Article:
Overkill in Content. How did they plan before realizing there isn’t a big enough market?

Gojek’s ambitions continued to grow. Instead of supporting others’ films and events, Gojek realised it could make its own movies to distribute through its channel. The driving force behind this line of thought was to extend the use cases for GoPay, another former employee said.

In Indonesia, only 2% of the 260 million people have credit cards, which means mobile wallets are usually pre-loaded with credit. Gojek made this easy by letting people use their drivers as pay-in points: you’d give them cash, and they’d top up the desired amount in your GoPay wallet.

Now, Gojek wanted to introduce more ways for users to spend GoPay credits. Buying event tickets was obvious, but paying for content seemed like an achievable next step. Gojek equipped its new Go-Studio and Go-Live divisions’ team leaders with a bold vision and the promise of funds to get there.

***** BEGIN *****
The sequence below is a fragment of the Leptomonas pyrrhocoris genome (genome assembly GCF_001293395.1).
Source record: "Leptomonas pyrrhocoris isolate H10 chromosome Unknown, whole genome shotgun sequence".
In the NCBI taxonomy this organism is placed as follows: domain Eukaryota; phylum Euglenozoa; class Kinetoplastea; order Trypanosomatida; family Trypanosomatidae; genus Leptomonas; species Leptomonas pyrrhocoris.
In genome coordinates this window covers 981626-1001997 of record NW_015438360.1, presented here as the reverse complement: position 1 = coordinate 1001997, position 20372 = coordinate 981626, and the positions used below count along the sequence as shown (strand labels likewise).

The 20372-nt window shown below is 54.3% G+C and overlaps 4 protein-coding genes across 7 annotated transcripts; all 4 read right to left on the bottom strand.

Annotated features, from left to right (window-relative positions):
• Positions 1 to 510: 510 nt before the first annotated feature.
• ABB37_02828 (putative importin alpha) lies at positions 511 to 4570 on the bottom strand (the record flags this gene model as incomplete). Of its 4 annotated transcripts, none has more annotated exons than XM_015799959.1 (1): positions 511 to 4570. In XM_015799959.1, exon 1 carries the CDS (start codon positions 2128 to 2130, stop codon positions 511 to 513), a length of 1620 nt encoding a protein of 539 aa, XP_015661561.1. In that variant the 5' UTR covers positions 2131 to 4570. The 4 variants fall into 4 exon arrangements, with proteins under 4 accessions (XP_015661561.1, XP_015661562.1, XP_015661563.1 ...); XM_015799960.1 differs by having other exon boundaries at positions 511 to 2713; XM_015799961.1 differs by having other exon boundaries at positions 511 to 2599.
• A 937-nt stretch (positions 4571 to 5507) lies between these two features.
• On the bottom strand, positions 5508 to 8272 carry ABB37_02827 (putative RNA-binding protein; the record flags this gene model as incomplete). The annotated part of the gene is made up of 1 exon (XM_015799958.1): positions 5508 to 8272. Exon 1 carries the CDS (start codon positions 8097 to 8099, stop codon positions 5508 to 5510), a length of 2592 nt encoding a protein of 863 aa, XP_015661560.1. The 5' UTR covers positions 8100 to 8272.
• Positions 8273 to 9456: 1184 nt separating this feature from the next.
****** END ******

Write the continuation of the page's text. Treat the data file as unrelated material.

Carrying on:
There was talk of a “US$80 million-90 million budget” for the entertainment group, one former employee said. Gojek wanted to get into live events, such as e-sports and pop concerts. The film division was supposed to get US$50 million, but that sum was then chopped down to US$4 million, said another former employee.

Exploring the Local Selling Points to Regulate Digital Currencies Safely

“The Act provides regulatory certainty to industry players,” said Luno’s Goh. “More importantly, it gives consumers a clear sense of the players they can trust, ensuring they are in a position to make informed choices of the companies who will safeguard their funds.”

A necessary move

A necessary move

Lawyers that we spoke to believe the PSA was a necessary regulation. Not only did it plug loopholes in the old Money-Changing and Remittance Businesses Act 1979, which did not govern e-wallets and cryptocurrency exchanges, but it brings the law into this century, by addressing the entire chain of electronic payments.